Words of the Week
The frog said to King David: “I have a mitzvah greater than any of yours, for there is a bird that lives by the swamp and hungers, and I sacrifice my life to feed it.” – Perek Shira
Golda Mabovitch (1898-1978) was born in Ukraine and moved with her family to Milwaukee when she was 7 years old. A leader from her youth, she raised funds to pay for her classmates’ textbooks while in elementary school, and ran her parents’ grocery store in their absence. At 14, Golda rebelled against her mother’s wishes to abandon her studies and get married. Instead, she fled to Denver to live with her older sister. There she was first exposed to Zionism, and met her husband Morris Meyerson, from whom she took the last name, later shortening it to Golda Meir. She only married him with the promise that they would move to Israel. After working as a teacher for a few years, Meir finally made aliyah in 1921, joining a kibbutz where she worked on farms and chicken coops. Recognizing her leadership, the kibbutz appointed her their representative to the Histadrut (Federation of Labour). Meir rose through the ranks, eventually becoming head of the Jewish Agency and chief negotiator with the British Mandate. In 1948, she single-handedly raised $50 million for Israel to purchase arms in the wake of war. Ben-Gurion famously said that this was the money that “made the State possible”. She was one of 24 signatories of the Declaration of Independence, and the first person to carry an Israeli passport. Meir served as Labour Minister, and then Foreign Minister, until retiring in 1966 due to lymphoma. But she came back three years later, aged 72, to become Israel’s Prime Minister. She was Israel’s “iron lady” during the Yom Kippur War, maneuvering a victory against all odds. Nonetheless, she took the blame for the war and resigned. She succumbed to lymphoma shortly after. A winner of the Israel Prize, and voted to the list of greatest Israelis, her maxims are often quoted. Meir once said: “Pessimism is a luxury that a Jew can never allow himself.”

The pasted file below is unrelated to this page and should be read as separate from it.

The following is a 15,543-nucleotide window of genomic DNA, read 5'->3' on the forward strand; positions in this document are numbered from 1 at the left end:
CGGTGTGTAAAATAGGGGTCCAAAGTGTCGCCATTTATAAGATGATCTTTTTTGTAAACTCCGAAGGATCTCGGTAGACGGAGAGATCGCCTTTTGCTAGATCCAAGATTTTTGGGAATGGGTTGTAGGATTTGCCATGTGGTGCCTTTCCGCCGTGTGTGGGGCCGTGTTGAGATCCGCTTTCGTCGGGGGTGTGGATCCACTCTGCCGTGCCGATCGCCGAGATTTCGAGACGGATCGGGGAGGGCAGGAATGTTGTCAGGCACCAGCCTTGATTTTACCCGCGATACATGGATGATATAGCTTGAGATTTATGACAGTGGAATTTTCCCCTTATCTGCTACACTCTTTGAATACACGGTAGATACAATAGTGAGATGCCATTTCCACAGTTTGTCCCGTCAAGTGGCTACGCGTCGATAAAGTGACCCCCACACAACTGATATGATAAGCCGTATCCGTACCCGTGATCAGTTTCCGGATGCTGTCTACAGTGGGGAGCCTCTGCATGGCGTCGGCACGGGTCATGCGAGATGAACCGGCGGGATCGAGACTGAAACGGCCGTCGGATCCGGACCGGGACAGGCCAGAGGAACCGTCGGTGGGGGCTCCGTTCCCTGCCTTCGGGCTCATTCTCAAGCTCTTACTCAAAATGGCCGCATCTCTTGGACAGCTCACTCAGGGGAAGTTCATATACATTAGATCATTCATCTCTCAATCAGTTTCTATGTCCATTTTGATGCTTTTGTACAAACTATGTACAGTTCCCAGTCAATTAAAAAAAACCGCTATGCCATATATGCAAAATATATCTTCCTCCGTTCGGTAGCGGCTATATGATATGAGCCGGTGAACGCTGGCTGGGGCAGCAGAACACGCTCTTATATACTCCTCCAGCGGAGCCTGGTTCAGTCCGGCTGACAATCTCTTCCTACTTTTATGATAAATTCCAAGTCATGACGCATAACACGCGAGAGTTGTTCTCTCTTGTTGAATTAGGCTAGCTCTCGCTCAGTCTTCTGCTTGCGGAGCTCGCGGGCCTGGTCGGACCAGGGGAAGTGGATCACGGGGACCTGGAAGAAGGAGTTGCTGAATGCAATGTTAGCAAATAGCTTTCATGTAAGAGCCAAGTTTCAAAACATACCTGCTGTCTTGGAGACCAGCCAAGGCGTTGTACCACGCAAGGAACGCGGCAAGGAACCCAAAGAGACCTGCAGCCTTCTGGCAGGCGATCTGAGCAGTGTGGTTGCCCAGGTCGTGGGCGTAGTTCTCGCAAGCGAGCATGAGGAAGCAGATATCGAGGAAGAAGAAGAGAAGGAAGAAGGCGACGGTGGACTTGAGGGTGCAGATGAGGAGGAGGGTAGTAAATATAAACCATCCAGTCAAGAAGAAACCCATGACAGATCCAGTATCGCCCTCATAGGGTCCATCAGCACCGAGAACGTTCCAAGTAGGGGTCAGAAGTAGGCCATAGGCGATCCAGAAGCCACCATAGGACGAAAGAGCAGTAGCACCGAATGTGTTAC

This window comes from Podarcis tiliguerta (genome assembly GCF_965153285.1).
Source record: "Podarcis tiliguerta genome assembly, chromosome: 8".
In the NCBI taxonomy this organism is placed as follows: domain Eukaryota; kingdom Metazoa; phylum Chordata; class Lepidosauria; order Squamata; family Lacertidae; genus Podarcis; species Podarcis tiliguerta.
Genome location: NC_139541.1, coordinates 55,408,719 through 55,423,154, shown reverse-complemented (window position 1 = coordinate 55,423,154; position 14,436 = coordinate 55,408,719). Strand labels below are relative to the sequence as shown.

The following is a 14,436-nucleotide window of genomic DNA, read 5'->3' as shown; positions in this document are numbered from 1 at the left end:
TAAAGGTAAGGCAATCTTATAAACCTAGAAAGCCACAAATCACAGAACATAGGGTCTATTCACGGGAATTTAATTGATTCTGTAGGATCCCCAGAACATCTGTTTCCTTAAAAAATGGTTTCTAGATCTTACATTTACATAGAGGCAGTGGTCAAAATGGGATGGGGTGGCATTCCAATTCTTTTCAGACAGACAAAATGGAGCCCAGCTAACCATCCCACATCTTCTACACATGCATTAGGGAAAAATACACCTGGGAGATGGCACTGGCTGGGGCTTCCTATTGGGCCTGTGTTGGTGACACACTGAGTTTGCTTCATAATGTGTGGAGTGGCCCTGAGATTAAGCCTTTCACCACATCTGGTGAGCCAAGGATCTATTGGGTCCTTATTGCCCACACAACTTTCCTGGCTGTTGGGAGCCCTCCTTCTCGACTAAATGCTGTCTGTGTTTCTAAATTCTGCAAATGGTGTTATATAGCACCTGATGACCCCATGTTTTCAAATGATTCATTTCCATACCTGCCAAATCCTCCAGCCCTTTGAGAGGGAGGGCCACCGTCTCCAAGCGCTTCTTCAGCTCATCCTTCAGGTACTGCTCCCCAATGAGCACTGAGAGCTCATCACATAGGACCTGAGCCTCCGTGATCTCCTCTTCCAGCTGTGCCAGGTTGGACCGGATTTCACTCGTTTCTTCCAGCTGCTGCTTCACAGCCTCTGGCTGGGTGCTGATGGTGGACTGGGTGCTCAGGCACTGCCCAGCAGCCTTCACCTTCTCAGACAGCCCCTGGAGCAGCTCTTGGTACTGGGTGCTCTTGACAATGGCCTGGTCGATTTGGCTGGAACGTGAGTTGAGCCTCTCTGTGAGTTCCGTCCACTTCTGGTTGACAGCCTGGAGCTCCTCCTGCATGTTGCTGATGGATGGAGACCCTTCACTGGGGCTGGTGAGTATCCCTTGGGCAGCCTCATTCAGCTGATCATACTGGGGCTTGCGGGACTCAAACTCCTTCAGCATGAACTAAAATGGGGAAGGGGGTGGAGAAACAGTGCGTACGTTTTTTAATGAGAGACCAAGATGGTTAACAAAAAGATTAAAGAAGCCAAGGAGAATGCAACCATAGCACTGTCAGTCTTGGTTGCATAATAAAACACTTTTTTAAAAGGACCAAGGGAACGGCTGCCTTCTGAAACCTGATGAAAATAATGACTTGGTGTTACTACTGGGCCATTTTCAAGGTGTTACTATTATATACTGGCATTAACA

Words of the Week
Ten measures of speech were given to the world, and nine of them were granted to women. – Talmud, Kiddushin 49b